Cancellation of Unit 3

As of June 2020 there had been no progress on Unit 3 since a May 2016 by Marubeni and other potential sponsors, and the unit appears to be cancelled.


Unit 1: The financing agreement for Unit 1 was closed in March 2010. US$595 million in debt was provided by the Japan Bank of International Cooperation, the Export-Import Bank of Korea, ING Group, Sumitomo Mitsui Banking Corporation, Mizuho Financial Group, and MUFG Bank. US$255 million in equity was provided by KEPCO, Marubeni, PT Tripatra Engineers & Constructors, and ST International.[33]

Unit 2: In May 2016 a press article listed a consortium of five banks (ING, Crédit Agricole, Mizuho, SMBC, MUFG) set to provide a US$640 million loan for financing of Unit 2, aiming to reach financial close by the beginning of the third-quarter of 2016. The export credit agencies Exim Bank of Korea, JBIC, and Nippon Export and Investment Insurance (NEXI) are also considering financing for the project.[34]

In April 2017, a loan agreement was finalised to provide US$1.74 billion for Cirebon 2. The export credit agencies Japan Bank for International Cooperation (JBIC) and the Export–Import Bank of Korea (Kexim) will provide 66% of project debt (US$1.148 billion). The private banks ING, Mitsubishi UFJ Financial Group, Mizuho Bank and Sumitomo Mitsui Banking Corporation are providing the remaining 34% of project debt (US$592m). The commercial bank loans are being insured by Kexim and the Nippon Export and Investment Insurance (NEXI). The project sponsors are providing US$435 million in equity to cover the remainder of the US$2.175 billion project costs.[35] The lead arranger of finance for the project is the global Dutch bank ING, which rejected pressure to withdraw from its role despite adopting a policy in November 2015 that it would reduce its exposure to coal projects.[19]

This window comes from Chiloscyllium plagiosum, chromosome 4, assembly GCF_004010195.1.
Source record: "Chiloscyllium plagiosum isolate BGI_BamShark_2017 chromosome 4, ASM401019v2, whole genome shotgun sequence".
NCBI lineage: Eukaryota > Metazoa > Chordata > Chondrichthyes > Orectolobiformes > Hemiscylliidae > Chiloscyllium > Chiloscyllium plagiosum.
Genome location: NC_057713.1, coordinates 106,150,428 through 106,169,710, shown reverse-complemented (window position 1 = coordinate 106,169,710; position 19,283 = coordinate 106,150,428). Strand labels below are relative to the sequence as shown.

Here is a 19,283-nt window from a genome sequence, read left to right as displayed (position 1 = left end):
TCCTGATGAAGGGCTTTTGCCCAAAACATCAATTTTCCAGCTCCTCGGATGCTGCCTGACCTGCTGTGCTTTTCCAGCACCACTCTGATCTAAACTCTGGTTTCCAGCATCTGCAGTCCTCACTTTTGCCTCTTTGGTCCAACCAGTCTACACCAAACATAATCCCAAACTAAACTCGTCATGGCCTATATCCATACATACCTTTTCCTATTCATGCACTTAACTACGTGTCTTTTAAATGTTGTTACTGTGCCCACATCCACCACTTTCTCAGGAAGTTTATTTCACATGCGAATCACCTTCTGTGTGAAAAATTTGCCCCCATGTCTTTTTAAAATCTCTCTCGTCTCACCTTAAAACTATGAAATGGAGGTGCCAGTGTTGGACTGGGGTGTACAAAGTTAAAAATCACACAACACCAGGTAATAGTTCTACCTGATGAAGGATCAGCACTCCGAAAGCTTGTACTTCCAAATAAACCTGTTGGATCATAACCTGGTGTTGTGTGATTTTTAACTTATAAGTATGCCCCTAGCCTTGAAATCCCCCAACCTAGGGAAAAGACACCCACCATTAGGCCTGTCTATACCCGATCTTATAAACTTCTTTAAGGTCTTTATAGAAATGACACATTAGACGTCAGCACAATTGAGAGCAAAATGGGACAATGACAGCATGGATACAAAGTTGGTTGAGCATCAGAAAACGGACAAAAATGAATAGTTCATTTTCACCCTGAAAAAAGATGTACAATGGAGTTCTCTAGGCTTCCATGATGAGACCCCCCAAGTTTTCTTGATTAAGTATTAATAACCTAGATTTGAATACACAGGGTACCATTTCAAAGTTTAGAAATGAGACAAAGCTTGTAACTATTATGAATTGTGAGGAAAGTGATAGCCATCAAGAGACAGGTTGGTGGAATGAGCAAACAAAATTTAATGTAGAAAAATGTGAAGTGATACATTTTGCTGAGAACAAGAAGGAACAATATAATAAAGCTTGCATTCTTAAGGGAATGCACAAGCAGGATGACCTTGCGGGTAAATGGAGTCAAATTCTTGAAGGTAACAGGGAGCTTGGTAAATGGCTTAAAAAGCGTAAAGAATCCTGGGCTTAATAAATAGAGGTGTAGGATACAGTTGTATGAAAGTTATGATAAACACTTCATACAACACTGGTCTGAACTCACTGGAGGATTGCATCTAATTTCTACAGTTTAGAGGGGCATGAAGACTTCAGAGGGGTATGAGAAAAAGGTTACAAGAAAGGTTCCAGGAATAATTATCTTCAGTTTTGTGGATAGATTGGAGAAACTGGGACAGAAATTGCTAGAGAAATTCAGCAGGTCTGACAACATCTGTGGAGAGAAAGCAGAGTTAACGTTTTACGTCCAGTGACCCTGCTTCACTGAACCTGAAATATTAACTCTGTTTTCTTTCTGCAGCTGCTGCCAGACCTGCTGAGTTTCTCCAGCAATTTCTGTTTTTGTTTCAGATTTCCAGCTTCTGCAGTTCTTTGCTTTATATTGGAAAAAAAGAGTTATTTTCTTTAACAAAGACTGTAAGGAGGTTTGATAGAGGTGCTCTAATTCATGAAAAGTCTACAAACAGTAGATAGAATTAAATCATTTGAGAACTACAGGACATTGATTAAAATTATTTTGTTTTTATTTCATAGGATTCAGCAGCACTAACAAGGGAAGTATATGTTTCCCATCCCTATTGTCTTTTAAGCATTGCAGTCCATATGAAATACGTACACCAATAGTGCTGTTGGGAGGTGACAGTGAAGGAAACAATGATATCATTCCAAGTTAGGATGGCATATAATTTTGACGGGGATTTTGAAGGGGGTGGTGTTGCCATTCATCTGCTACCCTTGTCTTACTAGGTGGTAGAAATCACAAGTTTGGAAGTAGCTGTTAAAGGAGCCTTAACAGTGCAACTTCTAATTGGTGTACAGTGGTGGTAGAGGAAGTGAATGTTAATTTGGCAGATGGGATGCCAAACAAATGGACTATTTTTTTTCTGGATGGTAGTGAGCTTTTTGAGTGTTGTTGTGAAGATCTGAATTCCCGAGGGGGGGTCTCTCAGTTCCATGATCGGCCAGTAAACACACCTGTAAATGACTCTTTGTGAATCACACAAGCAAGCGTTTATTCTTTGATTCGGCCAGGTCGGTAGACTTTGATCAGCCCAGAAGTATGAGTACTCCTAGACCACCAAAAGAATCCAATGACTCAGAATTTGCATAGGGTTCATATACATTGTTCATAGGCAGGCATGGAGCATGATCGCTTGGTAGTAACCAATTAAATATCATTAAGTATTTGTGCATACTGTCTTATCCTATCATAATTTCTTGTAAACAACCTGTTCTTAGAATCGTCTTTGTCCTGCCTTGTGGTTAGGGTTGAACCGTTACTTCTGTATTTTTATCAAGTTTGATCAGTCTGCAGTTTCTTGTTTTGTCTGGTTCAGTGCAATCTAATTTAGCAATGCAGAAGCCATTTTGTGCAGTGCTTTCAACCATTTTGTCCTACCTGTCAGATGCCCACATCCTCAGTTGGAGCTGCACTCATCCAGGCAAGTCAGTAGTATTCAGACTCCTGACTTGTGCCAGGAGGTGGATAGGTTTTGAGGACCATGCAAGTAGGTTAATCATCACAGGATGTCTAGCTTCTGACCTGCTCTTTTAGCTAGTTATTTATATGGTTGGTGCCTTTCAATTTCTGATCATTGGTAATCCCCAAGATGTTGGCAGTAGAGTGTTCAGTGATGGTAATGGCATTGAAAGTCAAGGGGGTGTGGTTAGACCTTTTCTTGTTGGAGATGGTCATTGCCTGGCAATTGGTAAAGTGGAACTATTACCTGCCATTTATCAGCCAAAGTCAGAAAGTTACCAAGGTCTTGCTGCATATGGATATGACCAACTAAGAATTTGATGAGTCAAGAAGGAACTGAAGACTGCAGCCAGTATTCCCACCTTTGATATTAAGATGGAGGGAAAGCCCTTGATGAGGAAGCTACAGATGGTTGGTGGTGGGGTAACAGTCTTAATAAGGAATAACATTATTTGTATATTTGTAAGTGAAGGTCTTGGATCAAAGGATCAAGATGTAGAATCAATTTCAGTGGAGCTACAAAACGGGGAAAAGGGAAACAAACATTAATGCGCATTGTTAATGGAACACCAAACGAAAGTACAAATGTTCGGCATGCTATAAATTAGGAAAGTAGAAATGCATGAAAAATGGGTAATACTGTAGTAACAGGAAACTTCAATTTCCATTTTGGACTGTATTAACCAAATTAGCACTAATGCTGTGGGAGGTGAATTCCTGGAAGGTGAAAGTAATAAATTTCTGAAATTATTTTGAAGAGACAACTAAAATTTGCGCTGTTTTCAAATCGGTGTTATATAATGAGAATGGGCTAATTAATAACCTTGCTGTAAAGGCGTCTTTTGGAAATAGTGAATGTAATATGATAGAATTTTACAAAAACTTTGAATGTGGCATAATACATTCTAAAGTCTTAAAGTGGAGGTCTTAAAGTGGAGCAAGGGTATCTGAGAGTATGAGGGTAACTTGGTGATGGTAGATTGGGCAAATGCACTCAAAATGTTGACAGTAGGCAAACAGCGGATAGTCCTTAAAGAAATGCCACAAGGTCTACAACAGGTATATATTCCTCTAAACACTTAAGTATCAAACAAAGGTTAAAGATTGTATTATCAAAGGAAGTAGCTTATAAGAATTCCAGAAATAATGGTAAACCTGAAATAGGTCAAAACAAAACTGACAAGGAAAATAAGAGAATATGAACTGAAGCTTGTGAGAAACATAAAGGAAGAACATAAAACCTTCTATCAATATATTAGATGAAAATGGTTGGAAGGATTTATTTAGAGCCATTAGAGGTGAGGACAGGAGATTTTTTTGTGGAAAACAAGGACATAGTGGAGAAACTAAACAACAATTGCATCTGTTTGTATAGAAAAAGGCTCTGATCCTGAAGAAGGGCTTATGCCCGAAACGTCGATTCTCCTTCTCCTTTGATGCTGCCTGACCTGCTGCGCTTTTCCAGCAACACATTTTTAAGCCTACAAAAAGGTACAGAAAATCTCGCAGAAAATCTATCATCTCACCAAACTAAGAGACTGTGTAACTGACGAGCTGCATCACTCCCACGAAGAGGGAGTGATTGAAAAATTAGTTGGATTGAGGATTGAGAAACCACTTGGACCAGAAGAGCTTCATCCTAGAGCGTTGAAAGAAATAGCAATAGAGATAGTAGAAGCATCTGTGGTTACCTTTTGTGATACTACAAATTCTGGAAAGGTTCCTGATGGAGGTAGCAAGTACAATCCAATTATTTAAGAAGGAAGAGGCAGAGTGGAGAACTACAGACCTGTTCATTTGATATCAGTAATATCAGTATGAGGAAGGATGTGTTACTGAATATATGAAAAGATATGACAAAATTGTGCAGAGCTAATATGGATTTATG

2023-2024 Refinancing Unit 1 (Proposed) - Refinancing transaction was proposed in 2022/2023 under the Energy Transition Mechanism developed by ADB. USD 250-300m facility on the condition that Unit 1 retires earlier (target 2035). In December 2023, a nonbinding framework agreement was signed at COP28 by ADB, PT PLN and PT Cirebon Electric Power stating that they conditionally agreed to shorten the PPA-1 -1 and end the plant’s obligation to provide electricity in December 2035 instead of the original July 2042. The transaction is to be finalized in the first half of 2024. The framework agreement confirmed the parties will continue discussing the financing scheme for the early retirement of Cirebon Unit 1.[36]